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How the coronavirus hits the world economy

How the coronavirus hits the world economy

A few weeks ago we first took a look at how a bat (possible origin of the coronavirus) could have a butterfly effect on the world economy.

China accounts for about a fifth of global economic output, a third of global oil imports, and the largest share of global exports. That means that any time the Chinese economy shudders or stumbles, the shockwaves circle the globe. And China is most certainly shuddering.


So far, the country has seen more than 70,000 cases of coronavirus, with close to 2,000 deaths. Some 720 million people there are on residential lockdowns to stop its spread. That means people aren't out buying things or producing things in factories and offices.

This matters because:

China is a leading market for the world's largest consumer goods companies. The quarantine and lockdown restrictions have forced many of those businesses to go dark in China for now. Apple, for example, earlier this month closed all its stores in China, its second largest market. Starbucks, similarly dependent, has closed half its shops in the country. Estee Lauder's numbers are getting smudged and Haagen-Dazs sales are melting. Here's a look at what a few dozen of the world's leading consumer and services companies are saying.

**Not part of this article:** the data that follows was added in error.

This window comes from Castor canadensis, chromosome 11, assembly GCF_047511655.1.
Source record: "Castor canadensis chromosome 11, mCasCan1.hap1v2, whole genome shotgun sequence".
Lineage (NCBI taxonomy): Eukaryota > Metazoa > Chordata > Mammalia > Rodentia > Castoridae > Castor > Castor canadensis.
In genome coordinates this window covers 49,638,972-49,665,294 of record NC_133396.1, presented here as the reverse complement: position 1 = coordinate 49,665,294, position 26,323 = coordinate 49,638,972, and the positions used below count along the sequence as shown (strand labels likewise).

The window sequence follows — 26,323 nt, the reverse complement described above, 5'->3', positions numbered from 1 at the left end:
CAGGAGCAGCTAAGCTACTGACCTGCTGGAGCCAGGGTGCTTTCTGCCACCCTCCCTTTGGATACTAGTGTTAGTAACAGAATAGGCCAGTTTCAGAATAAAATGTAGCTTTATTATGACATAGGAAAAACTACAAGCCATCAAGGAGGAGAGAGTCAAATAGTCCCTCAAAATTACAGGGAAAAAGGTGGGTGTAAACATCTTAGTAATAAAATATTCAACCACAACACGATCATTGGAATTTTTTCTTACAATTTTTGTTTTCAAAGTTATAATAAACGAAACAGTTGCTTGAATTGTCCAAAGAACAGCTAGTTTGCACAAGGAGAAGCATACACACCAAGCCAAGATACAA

China's oil imports, the largest in the world, are taking a hit as the virus crimps travel and industrial production there, knocking down China's oil purchases by several hundred thousand barrels per day. This is bad news for countries that depend on oil exports, like Nigeria, Africa's largest producer, where growth forecasts are already being trimmed.

China is the world's largest exporter, and with many of the country's major factories partly or totally shuttered, global businesses that rely on parts and labor in China are scrambling to figure out alternatives. DHL, who know a thing or two about supply chains, warned earlier this month of "serious disruptions." More than 30 scheduled shipping services from China to Europe and the US have been cancelled. This affects everything from your smartphone, to your vacuum cleaner to your (or your kids') video game consoles. The resourceful folks of Jaguar Land Rover say they are getting critical parts out of China in suitcases.